Imagine the smells of the streets with a multitude of horse-drawn vehicles going about their business, dogs and cats roaming at will, rats and other vermin always present. Fighting, bullying, domestic incidents, waifs, gamin and strays all present and the constant sound of hundreds of public houses with their singing, arguments and fist fights. Men and women urinating and worse in the streets, completing this delightful picture.
Town Council meetings were full of debates regarding the problems that Cardiff was suffering on the streets. On numerous occasions it was blamed on its rapid growth and the town’s inability to keep up with it. One Councillor in 1888 noted:
Cardiff is a town which has increased in population to an extraordinary degree during the last ten years, and now contains a very large population from all parts of the United Kingdom, together with a large number of foreign sailors.
It seems the blame for trouble on the streets was laid at the door of alcohol and its subsequent drunken behaviour. There was a lot of truth in that. The public houses of yesteryear differed to the ones we know today, not in the obvious construction but in the ‘dos and don’ts’ within.
Smoking has been banned for several decades now. It may appear an extreme vision of the past, but nothing could prepare a time traveller for the welcome as they opened the door to a backstreet pub. The smoke haze which permanently hung over the tables was tantamount to a fog. Tobacco was smoked in rolled up cigarette papers or in pipes. The tin receptacles or trays on the tables held hillocks of ash. The fingers of the smokers were burnt yellow at the end as chain smoking was the norm for men and women.
There was a ‘snug’, a ‘smoke room’, domino and card tables, skittles, bagatelle and various other pastimes. Most public house game tables have now gone, whether it is the non-stop furtherance of the supply of meals, or simply that they went out of fashion, today’s pub is a world away from the old ones. In the central areas of old Cardiff, the floor covering was sawdust. Most say it was an easy way to clear up the blood (it probably was) but it was also an easy way to clear up spilt beer, vomit and vermin. The last public house in Cardiff known to use sawdust was the Greyhound in Bridge Street.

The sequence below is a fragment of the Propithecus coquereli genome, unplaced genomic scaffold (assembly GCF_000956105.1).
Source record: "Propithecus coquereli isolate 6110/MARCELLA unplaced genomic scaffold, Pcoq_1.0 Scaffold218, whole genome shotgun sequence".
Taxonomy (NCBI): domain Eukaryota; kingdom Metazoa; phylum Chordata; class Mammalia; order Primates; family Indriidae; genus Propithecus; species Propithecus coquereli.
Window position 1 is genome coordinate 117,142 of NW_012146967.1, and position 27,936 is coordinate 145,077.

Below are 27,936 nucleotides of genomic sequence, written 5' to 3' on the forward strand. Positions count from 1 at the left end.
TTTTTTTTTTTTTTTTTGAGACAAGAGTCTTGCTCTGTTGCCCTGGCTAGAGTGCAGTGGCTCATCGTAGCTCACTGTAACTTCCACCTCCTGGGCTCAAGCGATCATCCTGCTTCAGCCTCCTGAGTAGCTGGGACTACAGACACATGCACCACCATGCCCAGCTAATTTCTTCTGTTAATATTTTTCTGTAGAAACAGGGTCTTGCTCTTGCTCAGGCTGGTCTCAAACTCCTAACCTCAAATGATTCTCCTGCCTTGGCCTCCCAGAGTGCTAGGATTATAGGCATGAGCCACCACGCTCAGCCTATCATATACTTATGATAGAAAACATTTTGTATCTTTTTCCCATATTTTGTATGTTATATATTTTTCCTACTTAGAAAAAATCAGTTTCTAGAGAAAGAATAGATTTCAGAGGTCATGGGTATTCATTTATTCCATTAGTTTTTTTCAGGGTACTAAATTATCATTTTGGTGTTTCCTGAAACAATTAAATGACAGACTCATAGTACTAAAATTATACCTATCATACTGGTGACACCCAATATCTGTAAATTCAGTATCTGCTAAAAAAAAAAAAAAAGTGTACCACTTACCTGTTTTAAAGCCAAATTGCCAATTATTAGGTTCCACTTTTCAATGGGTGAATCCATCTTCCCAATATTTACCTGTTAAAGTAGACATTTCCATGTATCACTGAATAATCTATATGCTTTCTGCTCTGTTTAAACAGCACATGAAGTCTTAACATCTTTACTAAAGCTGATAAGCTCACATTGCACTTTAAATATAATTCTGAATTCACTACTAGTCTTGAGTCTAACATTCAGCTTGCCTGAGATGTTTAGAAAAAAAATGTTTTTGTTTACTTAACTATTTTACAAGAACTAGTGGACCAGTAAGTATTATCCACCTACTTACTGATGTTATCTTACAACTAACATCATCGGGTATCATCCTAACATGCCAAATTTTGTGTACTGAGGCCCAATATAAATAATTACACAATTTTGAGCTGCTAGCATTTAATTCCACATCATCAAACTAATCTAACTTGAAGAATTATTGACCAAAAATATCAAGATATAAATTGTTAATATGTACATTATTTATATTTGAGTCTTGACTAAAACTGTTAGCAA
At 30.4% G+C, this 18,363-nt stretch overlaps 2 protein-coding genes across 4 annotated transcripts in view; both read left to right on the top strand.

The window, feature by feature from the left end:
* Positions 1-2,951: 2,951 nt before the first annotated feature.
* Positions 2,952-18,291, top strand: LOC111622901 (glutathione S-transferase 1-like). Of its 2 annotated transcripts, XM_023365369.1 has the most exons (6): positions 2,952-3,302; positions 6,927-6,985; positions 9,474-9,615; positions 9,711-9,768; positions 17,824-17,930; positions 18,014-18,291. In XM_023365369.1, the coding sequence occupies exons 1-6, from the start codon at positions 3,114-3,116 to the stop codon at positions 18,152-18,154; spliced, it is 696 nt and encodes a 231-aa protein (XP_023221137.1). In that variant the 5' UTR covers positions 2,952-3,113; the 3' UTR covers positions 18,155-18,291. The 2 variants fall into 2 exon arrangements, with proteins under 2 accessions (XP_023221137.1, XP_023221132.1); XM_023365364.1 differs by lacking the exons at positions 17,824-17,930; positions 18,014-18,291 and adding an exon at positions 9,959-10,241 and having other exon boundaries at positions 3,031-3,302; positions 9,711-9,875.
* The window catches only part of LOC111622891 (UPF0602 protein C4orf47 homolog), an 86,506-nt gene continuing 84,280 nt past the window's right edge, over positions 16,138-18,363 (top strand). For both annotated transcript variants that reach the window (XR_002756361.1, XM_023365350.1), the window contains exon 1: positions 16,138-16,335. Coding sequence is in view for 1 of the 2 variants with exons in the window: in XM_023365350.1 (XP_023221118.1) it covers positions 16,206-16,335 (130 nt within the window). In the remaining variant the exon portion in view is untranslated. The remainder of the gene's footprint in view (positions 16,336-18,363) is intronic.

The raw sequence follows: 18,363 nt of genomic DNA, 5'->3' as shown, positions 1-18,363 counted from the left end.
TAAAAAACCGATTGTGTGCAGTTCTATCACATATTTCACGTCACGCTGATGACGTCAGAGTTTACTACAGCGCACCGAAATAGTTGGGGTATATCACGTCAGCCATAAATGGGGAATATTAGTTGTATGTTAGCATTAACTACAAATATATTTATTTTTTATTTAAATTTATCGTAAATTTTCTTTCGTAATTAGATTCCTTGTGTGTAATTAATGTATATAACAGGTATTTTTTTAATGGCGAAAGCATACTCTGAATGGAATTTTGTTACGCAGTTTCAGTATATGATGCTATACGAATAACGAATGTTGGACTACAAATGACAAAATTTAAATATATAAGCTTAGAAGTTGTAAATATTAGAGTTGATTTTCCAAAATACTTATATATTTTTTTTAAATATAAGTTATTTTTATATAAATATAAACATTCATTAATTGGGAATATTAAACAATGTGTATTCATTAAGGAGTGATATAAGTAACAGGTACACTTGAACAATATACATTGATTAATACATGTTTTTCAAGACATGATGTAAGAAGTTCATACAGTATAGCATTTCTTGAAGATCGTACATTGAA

Elections brought riots. The police were up against it and sometimes had to face thousands of people in a crowd determined to show up perceived corruption and favouritism. Most of the protesters would gather in the main streets in the centre of town and demonstrate. Within demonstrations lurked extremists, even in 1888.
Directly after this the Head Constable was called away by the report that a man was lying dangerously injured in Mill Lane, and he is not responsible for what subsequently took place. After speaking to the Head Constable, Mr. Duncan advanced to the monument and there addressed the crowd, telling them that the Police had greatly exceeded their duties. Stones came faster after this; the Police got impatient, declared they could endure it no longer, and Inspector Tamblyn, who was in command, gave orders to clear the bridge. He gave no orders to draw staves; but the Police proceeded to drive the crowd over the bridge, down Custom House Street to New Street, using their staves on them. There was here no violent resistance, and the streets were soon clear. There is undoubted evidence of fifteen persons’ having received severe injuries from the batons of policemen. Two of the Police were severely injured by stones, and sixteen or seventeen slightly.
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This tale of Victorian policing comes from Horrors of the Dead House. As a former police officer, John F. Wake brings his investigative expertise to the macabre true crime stories that haunt Cardiff’s streets.